I was gently touching my guitar earlier this day and i came across a chord progression that is pretty weird but sounds right to my ears. here is how it goes :

E------ C#m ------ G#m ------ A --- F#m --- G --- Em --- F --- Dm --- E

We can notice that there's mainely two parts

First part : E--->G#m where strumming goes full (4 foot steps)
Second part : A --> Dm where the strumming is divided by half (2 foot steps)

I have never studied music, I only play by ear. I tried to describe the progression accurately as best as I can.

My questions are :

  1. How many keys are in the progression ?

  2. How is called the progression in the second part ? so i can look it up bit on the net

  3. How can I improve it ?

Thanks in advance guys.

  • Assuming that your chord progression is in 4/4, i.e. four 'foot steps' make one bar, it could be seven bars long (or even six and a half bars long if the Final E chord is the start of the repeat). There's nothing wrong with a seven bar chord progression- The Beatles' Yesterday is a good example- but it does complicate things. Your description seems to suggest that the first section is three bars long. Again, this is not necessarily a bad thing, but the rhythmic layout affects how we hear a chord progression. Are you able to clarify how many bars long you consider your progression to be? – Areel Xocha Apr 22 '17 at 0:00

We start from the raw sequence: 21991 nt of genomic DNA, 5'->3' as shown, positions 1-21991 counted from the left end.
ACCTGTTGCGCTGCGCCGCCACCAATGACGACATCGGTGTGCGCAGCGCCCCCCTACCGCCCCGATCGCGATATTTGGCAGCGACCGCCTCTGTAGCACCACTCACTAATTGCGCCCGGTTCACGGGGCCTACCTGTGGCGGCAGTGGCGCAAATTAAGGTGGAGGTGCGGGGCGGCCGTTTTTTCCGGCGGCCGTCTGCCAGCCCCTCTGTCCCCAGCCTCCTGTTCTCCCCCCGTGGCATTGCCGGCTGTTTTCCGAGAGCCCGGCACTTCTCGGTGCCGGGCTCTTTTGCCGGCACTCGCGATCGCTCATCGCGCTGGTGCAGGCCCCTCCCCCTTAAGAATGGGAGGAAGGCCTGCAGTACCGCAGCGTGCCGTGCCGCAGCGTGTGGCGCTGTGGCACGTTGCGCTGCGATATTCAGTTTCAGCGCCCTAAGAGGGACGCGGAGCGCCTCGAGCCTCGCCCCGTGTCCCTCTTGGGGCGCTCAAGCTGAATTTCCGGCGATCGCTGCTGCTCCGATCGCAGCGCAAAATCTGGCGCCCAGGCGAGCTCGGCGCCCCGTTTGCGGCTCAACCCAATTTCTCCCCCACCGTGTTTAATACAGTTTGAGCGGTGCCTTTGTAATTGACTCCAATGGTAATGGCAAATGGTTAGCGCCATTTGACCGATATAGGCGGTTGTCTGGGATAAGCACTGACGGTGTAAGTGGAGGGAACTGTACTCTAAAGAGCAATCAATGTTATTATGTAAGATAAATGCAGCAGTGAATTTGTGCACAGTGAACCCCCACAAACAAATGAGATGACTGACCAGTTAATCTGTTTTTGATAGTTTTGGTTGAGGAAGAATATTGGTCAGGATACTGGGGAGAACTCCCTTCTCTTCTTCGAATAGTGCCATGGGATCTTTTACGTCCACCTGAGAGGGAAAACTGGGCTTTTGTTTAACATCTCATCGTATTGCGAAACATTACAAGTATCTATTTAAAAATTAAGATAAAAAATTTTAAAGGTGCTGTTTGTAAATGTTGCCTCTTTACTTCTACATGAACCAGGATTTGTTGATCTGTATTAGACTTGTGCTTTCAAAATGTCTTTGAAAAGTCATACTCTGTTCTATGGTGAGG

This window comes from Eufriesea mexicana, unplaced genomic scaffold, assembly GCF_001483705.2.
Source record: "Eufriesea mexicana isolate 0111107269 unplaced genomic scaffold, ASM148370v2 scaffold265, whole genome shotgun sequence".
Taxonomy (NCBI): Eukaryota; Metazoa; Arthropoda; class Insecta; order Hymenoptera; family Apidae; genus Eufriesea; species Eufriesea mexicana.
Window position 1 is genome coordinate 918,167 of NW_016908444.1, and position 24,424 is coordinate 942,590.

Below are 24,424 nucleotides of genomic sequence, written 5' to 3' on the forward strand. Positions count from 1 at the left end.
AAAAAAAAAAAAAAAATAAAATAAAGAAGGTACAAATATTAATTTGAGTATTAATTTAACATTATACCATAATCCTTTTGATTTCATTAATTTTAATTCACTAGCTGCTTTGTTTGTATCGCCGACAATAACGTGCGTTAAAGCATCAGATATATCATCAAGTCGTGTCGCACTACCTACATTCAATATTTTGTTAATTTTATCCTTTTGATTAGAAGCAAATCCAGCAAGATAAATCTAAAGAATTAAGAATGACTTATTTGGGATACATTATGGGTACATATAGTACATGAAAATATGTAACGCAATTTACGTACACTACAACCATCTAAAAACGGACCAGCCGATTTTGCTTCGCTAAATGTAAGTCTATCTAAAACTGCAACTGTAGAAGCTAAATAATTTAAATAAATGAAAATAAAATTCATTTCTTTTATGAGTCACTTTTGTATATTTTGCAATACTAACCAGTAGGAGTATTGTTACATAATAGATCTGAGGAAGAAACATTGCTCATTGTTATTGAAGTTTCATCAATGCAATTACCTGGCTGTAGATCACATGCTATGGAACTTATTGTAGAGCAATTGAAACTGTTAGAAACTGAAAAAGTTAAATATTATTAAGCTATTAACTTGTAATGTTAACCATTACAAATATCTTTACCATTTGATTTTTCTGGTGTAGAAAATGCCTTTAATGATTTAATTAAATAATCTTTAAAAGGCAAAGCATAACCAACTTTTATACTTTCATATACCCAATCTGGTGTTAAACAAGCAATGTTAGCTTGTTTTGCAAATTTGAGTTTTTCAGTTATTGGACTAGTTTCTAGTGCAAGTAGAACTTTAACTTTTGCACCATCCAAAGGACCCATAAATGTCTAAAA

It's a very nice progression indeed!

  1. To my ear, your progression only utilizes two keys. The first half, up through F#m, is a clear progression in E Major. The second half is a progression in C Major. This might sound like a funny conclusion, since you never reach any C Major chords, but the notes of the chords G, Em, F, and Dm only allow for a minor or C Major, and I don't hear it as a minor.

The reason it sounds so neat to use a C Major progression here is because C Major and E Major share what's called a chromatic mediant relationship.

  1. It's a V - iii - IV -- ii relationship. It doesn't have any special name.

  2. It's impossible to say how to improve it without knowing what you are trying to do with it.

Nice going! Keep on fiddling and see if you can't find more wonderful progressions. :)

Your Answer

By clicking “Post Your Answer”, you agree to our terms of service, privacy policy and cookie policy

Not the answer you're looking for? Browse other questions tagged or ask your own question.